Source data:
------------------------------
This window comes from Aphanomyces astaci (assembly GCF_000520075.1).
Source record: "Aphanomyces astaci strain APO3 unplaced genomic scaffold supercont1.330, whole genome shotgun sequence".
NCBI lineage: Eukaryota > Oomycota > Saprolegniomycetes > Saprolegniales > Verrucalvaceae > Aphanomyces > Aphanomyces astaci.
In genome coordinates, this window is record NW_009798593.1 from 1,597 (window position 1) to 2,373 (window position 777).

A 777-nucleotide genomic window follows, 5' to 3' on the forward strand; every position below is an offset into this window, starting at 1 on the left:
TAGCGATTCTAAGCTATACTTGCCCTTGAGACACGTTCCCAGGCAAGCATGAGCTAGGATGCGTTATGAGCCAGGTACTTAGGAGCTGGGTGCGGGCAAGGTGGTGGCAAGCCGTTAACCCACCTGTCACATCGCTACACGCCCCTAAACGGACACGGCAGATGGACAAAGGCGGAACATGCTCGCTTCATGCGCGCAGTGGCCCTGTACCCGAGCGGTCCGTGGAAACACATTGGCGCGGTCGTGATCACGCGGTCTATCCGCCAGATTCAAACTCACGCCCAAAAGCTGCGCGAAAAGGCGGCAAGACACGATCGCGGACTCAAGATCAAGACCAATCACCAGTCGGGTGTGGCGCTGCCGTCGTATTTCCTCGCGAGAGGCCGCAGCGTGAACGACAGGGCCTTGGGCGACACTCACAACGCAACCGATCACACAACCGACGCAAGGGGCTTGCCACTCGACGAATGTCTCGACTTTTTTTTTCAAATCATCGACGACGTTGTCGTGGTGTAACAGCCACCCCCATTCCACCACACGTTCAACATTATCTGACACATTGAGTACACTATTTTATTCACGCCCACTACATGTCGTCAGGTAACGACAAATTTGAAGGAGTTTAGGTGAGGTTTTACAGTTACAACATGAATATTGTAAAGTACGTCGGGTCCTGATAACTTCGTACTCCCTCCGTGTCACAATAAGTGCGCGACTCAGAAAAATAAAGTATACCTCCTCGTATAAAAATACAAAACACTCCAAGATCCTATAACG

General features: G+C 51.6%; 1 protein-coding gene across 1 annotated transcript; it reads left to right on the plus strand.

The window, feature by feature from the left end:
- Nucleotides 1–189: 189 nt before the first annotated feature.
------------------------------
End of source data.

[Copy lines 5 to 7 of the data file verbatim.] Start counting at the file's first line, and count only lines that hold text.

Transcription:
A 777-nucleotide genomic window follows, 5' to 3' on the forward strand; every position below is an offset into this window, starting at 1 on the left:
TAGCGATTCTAAGCTATACTTGCCCTTGAGACACGTTCCCAGGCAAGCATGAGCTAGGATGCGTTATGAGCCAGGTACTTAGGAGCTGGGTGCGGGCAAGGTGGTGGCAAGCCGTTAACCCACCTGTCACATCGCTACACGCCCCTAAACGGACACGGCAGATGGACAAAGGCGGAACATGCTCGCTTCATGCGCGCAGTGGCCCTGTACCCGAGCGGTCCGTGGAAACACATTGGCGCGGTCGTGATCACGCGGTCTATCCGCCAGATTCAAACTCACGCCCAAAAGCTGCGCGAAAAGGCGGCAAGACACGATCGCGGACTCAAGATCAAGACCAATCACCAGTCGGGTGTGGCGCTGCCGTCGTATTTCCTCGCGAGAGGCCGCAGCGTGAACGACAGGGCCTTGGGCGACACTCACAACGCAACCGATCACACAACCGACGCAAGGGGCTTGCCACTCGACGAATGTCTCGACTTTTTTTTTCAAATCATCGACGACGTTGTCGTGGTGTAACAGCCACCCCCATTCCACCACACGTTCAACATTATCTGACACATTGAGTACACTATTTTATTCACGCCCACTACATGTCGTCAGGTAACGACAAATTTGAAGGAGTTTAGGTGAGGTTTTACAGTTACAACATGAATATTGTAAAGTACGTCGGGTCCTGATAACTTCGTACTCCCTCCGTGTCACAATAAGTGCGCGACTCAGAAAAATAAAGTATACCTCCTCGTATAAAAATACAAAACACTCCAAGATCCTATAACG

General features: G+C 51.6%; 1 protein-coding gene across 1 annotated transcript; it reads left to right on the plus strand.